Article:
drinking water in contact with PP pipes was studied. Austrian, German and International Standard methods were used for water at 23C and 60C. The low molecular degradation product 2,4-di-tert-butylphenol, rather than the high molecular antioxidants, was detected in the aqueous extracts. In warm water extracts, the concentration of phenols, the total organic carbon content and the effect on odour and flavour were considerably higher than in cold. Alkaline water extracted higher amounts of phenols but acidic drinking water showed no effect. Thermal loading of PP during the extrusion process significantly increased the extractable phenols, total organic carbon content and flavour number/threshold odour. 7 refs.

Accession no.763574 Item 184 West Conshohocken, PA, 1999, pp.6. NALOAN. ASTM D 2124-. METHOD FOR ANALYSIS OF COMPONENTS IN POLY (VINYL CHLORIDE) COMPOUNDS USING AN INFRARED SPECTROPHOTOMETRIC TECHNIQUE American Society for Testing & Materials ASTM D 2124Version 99. Photocopies and loans of this document are not available from Rapra.

Accession no.764247 Item 182 Composites Part A: Applied Science and Manufacturing 31A, No.2, 2000, p.165-71 FAILURE PHENOMENA IN TWODIMENSIONAL MULTI-FIBRE MICROCOMPOSITES. PART IV: A RAMAN SPECTRASCOPIC STUDY ON THE INFLUENCE OF THE MATRIX YIELD STRESS ON STRESS CONCENTRATIONS van den Heuval P W J; Peijs T; Young R J Eindhoven,University of Technology; UMIST; Queen Mary & Westfield College Raman spectroscopy is used to study the influence of shear yield stress of the matrix on stress situations in carbon fibre/epoxy resin composites containing a planar fibre array. A mixture of two curing agents, with different functionality and molecular weights, are used to cure the epoxy resin in order to obtain a matrix with varying crosslinked density. The carbon fibres are surface treated to give good fibre-matrix adhesion. Three matrix systems are investigated in the study, each with a different yield stress. The mechanical properties of each material are measured under tension and shear conditions. 35 refs.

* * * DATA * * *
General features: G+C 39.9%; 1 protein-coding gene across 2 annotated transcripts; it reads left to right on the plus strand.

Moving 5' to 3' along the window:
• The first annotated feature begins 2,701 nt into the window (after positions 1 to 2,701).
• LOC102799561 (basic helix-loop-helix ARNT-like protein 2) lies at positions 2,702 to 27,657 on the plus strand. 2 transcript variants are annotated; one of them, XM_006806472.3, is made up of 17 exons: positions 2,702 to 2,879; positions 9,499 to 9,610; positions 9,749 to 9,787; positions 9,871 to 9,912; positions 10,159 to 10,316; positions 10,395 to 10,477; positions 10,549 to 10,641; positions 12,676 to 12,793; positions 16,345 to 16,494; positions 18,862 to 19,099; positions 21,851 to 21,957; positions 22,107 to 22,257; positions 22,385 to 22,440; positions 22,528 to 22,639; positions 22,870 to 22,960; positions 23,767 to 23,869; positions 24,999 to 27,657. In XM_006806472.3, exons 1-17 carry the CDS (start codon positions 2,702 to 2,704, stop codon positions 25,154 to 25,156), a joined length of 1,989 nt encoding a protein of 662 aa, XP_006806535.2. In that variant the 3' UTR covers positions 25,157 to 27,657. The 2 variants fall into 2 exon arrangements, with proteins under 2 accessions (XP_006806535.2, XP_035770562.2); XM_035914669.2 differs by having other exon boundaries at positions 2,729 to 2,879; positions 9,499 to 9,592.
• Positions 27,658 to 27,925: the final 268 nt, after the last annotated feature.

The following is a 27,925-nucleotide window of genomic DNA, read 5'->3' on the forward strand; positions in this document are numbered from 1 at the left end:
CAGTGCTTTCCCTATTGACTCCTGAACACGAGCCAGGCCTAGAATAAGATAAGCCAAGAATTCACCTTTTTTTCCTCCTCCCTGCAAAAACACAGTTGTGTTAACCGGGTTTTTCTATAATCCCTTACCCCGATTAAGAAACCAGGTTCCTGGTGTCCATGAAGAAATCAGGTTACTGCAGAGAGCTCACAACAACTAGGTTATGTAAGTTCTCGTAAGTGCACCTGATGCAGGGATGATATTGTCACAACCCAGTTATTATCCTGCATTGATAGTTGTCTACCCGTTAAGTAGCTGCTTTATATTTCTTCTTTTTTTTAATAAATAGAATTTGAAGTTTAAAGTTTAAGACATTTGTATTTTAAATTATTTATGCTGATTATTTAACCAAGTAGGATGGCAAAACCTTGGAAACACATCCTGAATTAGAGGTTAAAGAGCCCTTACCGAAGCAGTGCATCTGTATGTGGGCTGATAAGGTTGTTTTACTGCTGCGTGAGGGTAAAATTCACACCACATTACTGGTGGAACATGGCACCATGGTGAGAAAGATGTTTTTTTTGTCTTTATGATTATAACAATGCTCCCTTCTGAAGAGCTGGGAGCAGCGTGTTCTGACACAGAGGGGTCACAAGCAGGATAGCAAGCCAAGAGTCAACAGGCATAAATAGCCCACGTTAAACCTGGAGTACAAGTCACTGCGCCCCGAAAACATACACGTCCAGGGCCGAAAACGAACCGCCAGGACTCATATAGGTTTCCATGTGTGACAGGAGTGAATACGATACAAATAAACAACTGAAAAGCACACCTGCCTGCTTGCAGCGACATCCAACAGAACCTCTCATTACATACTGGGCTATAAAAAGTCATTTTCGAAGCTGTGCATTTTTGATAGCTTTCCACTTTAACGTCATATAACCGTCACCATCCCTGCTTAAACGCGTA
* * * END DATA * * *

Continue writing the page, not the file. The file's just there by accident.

Accession no.760789 Item 185 Journal of Coatings Technology 72, No.900, Jan.2000, p.69-74 ANALYSIS OF EXEMPT PAINT SOLVENTS BY GAS CHROMATOGRAPHY USING SOLIDPHASE MICROEXTRACTION Bodrian R R California,Polytechnic University Acetone, methyl acetate and parachlorobenzotrifluoride have been exempted as VOC solvents by the EPA. In measuring coating VOC content, separate methods for determining exempt solvents are required. One such method utilises solid-phase microextraction to sample the headspace of solvent-based coatings to which the surrogates acetone-d6, methyl acetate-d3 and/or metachlorbenzotrifluoride have been added. The sampled exempt coating solvents are thermally desorbed and analysed using gas chromatography with flame ionisation or mass spectral detection. This paper presents the results obtained for acetone and toluene in a large number of aerosol paints. Additionally, the results from a round-robin study for acetone, methyl acetate and parachlorobenzotrifluoride in commercial solvent-based coatings are reported. 17 refs.

Accession no.763633 Item 183 Journal of Macromolecular Science A A36, No.11, 1999, p.1751-8 POLYPROPYLENE PIPES FOR DRINKING WATER SUPPLY Hametner C Austrian Plastics Institute The migration of phenolic antioxidants (which are typically used for the stabilisation of PP pipes) into

Accession no.760572

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References and Abstracts

Item 186 Journal of Thermal Analysis and Calorimetry 57, No.3, 1999, p.847-51 IDENTIFICATION OF POLYETHYLENE BY DIFFERENTIAL SCANNING CALORIMETRY Tsukame T; Kutsuzawa M; Sekine H; Saitoh H; Shibasaki T Saitama,Criminal Investigation Laboratory; Saitama,University A forensic sample consisting of melt-recrystallised polymers recovered from the scene of a fire in a factory is identified by differential scanning calorimetry. The factory commonly used two kinds of film sheets, A and B, made by different manufacturers. It is necessary to decide whether the forensic sample related to material A or B. The forensic sample and reference samples of materials A and B are subjected to IR spectroscopy and pyrolysis gas chromatograph mass spectrometry measurements, which reveal their PE nature. The thermal behaviour of the samples is examined by differential scanning calorimetry (DSC) and they are found to be blends of two kinds of PEs, LDPE and LLDPE. The samples can be identified and distinguished from each other via the DSC measurements. 6 refs.